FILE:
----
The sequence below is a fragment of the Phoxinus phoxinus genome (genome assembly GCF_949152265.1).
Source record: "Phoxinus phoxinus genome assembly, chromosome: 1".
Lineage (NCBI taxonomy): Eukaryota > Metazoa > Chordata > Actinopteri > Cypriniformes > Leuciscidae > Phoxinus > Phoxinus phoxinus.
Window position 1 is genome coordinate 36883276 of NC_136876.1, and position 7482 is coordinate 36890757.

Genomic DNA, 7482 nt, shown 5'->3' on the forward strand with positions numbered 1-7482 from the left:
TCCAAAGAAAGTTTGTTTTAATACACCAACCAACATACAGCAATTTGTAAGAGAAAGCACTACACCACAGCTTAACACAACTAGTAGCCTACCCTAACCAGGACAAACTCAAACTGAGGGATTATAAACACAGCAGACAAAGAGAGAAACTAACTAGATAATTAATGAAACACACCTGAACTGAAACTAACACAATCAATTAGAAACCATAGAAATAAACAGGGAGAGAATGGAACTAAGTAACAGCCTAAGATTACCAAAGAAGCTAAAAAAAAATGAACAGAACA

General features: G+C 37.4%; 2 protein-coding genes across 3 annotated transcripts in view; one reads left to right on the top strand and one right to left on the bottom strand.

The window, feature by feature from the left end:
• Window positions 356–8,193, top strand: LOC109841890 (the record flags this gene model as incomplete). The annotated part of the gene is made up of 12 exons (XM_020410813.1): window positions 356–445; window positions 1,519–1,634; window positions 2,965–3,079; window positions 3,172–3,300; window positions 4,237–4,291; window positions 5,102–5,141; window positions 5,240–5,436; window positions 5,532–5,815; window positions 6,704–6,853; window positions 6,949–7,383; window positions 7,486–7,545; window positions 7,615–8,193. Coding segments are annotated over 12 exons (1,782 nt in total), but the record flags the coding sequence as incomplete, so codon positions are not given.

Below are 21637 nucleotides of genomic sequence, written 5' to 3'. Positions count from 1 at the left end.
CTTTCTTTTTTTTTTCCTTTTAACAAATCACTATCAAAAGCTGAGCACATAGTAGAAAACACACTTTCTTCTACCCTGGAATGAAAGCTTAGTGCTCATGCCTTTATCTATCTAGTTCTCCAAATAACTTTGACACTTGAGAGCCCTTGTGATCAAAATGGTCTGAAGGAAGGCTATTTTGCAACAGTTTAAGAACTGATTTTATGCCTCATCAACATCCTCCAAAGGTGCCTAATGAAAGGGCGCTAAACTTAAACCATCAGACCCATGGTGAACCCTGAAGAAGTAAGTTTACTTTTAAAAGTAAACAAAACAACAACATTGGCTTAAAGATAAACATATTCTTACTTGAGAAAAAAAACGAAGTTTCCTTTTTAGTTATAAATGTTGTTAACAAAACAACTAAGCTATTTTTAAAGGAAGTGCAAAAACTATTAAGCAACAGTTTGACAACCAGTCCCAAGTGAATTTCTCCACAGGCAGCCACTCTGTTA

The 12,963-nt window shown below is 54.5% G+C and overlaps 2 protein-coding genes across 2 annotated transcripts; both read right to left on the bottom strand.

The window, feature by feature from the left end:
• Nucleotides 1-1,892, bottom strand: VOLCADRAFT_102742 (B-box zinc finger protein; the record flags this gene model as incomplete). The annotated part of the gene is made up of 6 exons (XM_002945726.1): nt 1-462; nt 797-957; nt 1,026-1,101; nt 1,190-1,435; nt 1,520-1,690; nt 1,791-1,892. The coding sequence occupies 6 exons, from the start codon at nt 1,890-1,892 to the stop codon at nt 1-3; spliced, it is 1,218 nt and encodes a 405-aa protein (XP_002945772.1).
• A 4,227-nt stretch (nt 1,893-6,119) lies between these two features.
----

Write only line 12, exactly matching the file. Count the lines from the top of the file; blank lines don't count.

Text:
The 12,963-nt window shown below is 54.5% G+C and overlaps 2 protein-coding genes across 2 annotated transcripts; both read right to left on the bottom strand.